Yesterday, shortly after the announcement that President Obama was going to commute the sentence of PFC Manning, Senator and retired Air Force Judge Advocate Lindsey Graham tweeted the following quote:
About the same time, Senator and former Prisoner-of-War John McCain released the following statement:
President Obama's commutation of Chelsea Manning's sentence is a grave mistake that I fear will encourage further acts of espionage and undermine military discipline...Thousands of Americans have given their lives in Afghanistan and Iraq upholding their oaths and defending this nation. Chelsea Manning broke her oath and made it more likely that others would join the ranks of her fallen comrades. Her prison sentence may end in a few months' time, but her dishonor will last forever.
While I am not surprised at the reactions of either, I am nonetheless astonished that either of these Senators can say such things in good conscience. These statements make it as plain as day that the Just War Tradition is dead in the highest realms of the U.S. Government and is not taken seriously by veteran Republicans and staunch advocates of the use of military force.
Shocking claims? Hardly. Let me explain.
PFC Manning's disclosures included footage of a American helicopter attack in Iraq that included the death of two Reuters reporters and an attack upon a civilian van that stopped to lend aid after the initial attack. Also released were a number of diplomatic cables that revealed the mistreatment of prisoners at Abu Ghraib and Guantanamo Bay. These brutality of these releases shocked the American public and the world.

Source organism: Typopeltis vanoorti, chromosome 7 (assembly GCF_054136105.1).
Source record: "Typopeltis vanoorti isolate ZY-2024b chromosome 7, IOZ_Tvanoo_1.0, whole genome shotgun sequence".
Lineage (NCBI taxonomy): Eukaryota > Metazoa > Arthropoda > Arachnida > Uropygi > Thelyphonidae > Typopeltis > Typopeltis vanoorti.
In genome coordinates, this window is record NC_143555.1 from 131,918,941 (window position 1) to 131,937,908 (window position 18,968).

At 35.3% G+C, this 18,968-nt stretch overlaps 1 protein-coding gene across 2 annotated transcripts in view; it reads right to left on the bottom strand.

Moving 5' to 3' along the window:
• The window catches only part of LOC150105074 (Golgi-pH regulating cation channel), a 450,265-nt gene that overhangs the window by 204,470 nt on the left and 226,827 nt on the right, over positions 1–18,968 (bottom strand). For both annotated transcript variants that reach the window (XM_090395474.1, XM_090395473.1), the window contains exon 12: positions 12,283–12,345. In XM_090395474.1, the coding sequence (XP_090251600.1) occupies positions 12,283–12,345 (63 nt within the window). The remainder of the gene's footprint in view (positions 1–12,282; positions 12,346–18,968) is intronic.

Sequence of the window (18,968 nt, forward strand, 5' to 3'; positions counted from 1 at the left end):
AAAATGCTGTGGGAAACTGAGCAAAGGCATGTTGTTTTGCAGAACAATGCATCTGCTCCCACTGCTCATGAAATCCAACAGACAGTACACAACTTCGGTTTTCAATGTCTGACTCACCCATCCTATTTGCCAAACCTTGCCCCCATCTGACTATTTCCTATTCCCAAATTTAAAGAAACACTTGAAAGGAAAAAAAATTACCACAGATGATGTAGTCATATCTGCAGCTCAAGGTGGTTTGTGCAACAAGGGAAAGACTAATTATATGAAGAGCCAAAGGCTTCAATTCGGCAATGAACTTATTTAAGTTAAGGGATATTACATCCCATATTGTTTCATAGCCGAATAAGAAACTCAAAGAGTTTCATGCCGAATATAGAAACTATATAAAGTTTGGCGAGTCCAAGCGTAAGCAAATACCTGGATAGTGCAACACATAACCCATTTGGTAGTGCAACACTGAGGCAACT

These two Senators represent two very different angles of viewing Manning's revelations: legal and ethical. With the content of these releases in mind (search online for more details if you are unfamiliar), that these two particular Senators would voice such strong opinions is even more striking.
Senator Graham retired from the U.S. Air Force after 30 years of service as a Judge Advocate (i.e. military-speak for a lawyer). As a veteran JA, Senator Graham knows that the failure to report war crimes committed by American troops is itself a crime. In other words, it is not just those who commit war crimes who may be held accountable for them, but anyone who has reason to suspect that war crimes have been committed and has not reported them may also be guilty of a crime. With that in mind, why has he spent so much more energy condemning the release of data that that brought crimes to light than he has denouncing the initial crimes or their toleration by the chain-of-command? As a lawyer, Senator Graham’s response throughout has been indefensible.
Senator McCain was a naval aviator who served in the Vietnam War where he was shot down, captured, and kept as a prisoner of war for five and half years. During his time as a POW, he was severely tortured and abused--clear violations of the Geneva Conventions and International Humanitarian Law. Some of Manning's disclosures, specifically the Iraq and Guantanamo cables, detailed horrific torture and abuse of prisoners at the hands of American captors. As someone who has experienced the horrors of being an abused POW first-hand, where is Senator McCain's outrage at those in our forces who shamefully committed crimes so similar to ones he bravely endured? Why is not first in line to seek justice for those who suffered as he did?
Knowing that multiple levels of military and civilian leadership were aware of these crimes and failed to act upon them until news was released by Manning via Wikileaks demonstrates an utter leadership failure and moral/legal culpability at all levels--all the way up the chain of command, up to and including our elected officials. The lack of response and calls for accountability for the crimes committed and tolerated by our troops, shows very clearly that any notion of adhering to the jus in bello aspects of the Just War tradition (i.e. those actions which govern the execution of war), as well as explicit mandates of International Humanitarian Law and U.S law, are being flagrantly ignored by the highest level of American leadership. If the ethics of war are being disregarded at the top of the chain of command, how can we hope to hold our actual warfighters to any similar code of conduct? Quite plainly, we cannot.
Just war is dead.